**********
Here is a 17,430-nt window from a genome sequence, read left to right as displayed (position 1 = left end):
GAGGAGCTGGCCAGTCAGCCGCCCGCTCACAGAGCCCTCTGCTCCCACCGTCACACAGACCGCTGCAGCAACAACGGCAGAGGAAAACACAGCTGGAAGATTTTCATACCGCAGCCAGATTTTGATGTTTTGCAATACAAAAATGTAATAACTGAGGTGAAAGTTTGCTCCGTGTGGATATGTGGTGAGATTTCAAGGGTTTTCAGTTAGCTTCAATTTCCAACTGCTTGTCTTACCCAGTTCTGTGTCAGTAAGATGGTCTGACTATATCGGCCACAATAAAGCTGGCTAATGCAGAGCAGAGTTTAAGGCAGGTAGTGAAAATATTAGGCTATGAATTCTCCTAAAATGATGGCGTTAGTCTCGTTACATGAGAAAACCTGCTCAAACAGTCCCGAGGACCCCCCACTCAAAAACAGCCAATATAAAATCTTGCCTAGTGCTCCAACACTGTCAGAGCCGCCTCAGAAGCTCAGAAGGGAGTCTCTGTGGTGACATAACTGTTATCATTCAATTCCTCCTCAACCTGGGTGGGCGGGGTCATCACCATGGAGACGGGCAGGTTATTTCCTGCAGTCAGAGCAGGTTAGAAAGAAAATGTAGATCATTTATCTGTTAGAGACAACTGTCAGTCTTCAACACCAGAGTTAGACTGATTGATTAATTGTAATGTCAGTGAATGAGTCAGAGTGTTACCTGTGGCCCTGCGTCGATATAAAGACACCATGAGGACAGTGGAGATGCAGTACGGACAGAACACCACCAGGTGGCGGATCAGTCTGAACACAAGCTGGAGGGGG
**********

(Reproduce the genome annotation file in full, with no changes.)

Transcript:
Here is a 17,430-nt window from a genome sequence, read left to right as displayed (position 1 = left end):
GAGGAGCTGGCCAGTCAGCCGCCCGCTCACAGAGCCCTCTGCTCCCACCGTCACACAGACCGCTGCAGCAACAACGGCAGAGGAAAACACAGCTGGAAGATTTTCATACCGCAGCCAGATTTTGATGTTTTGCAATACAAAAATGTAATAACTGAGGTGAAAGTTTGCTCCGTGTGGATATGTGGTGAGATTTCAAGGGTTTTCAGTTAGCTTCAATTTCCAACTGCTTGTCTTACCCAGTTCTGTGTCAGTAAGATGGTCTGACTATATCGGCCACAATAAAGCTGGCTAATGCAGAGCAGAGTTTAAGGCAGGTAGTGAAAATATTAGGCTATGAATTCTCCTAAAATGATGGCGTTAGTCTCGTTACATGAGAAAACCTGCTCAAACAGTCCCGAGGACCCCCCACTCAAAAACAGCCAATATAAAATCTTGCCTAGTGCTCCAACACTGTCAGAGCCGCCTCAGAAGCTCAGAAGGGAGTCTCTGTGGTGACATAACTGTTATCATTCAATTCCTCCTCAACCTGGGTGGGCGGGGTCATCACCATGGAGACGGGCAGGTTATTTCCTGCAGTCAGAGCAGGTTAGAAAGAAAATGTAGATCATTTATCTGTTAGAGACAACTGTCAGTCTTCAACACCAGAGTTAGACTGATTGATTAATTGTAATGTCAGTGAATGAGTCAGAGTGTTACCTGTGGCCCTGCGTCGATATAAAGACACCATGAGGACAGTGGAGATGCAGTACGGACAGAACACCACCAGGTGGCGGATCAGTCTGAACACAAGCTGGAGGGGG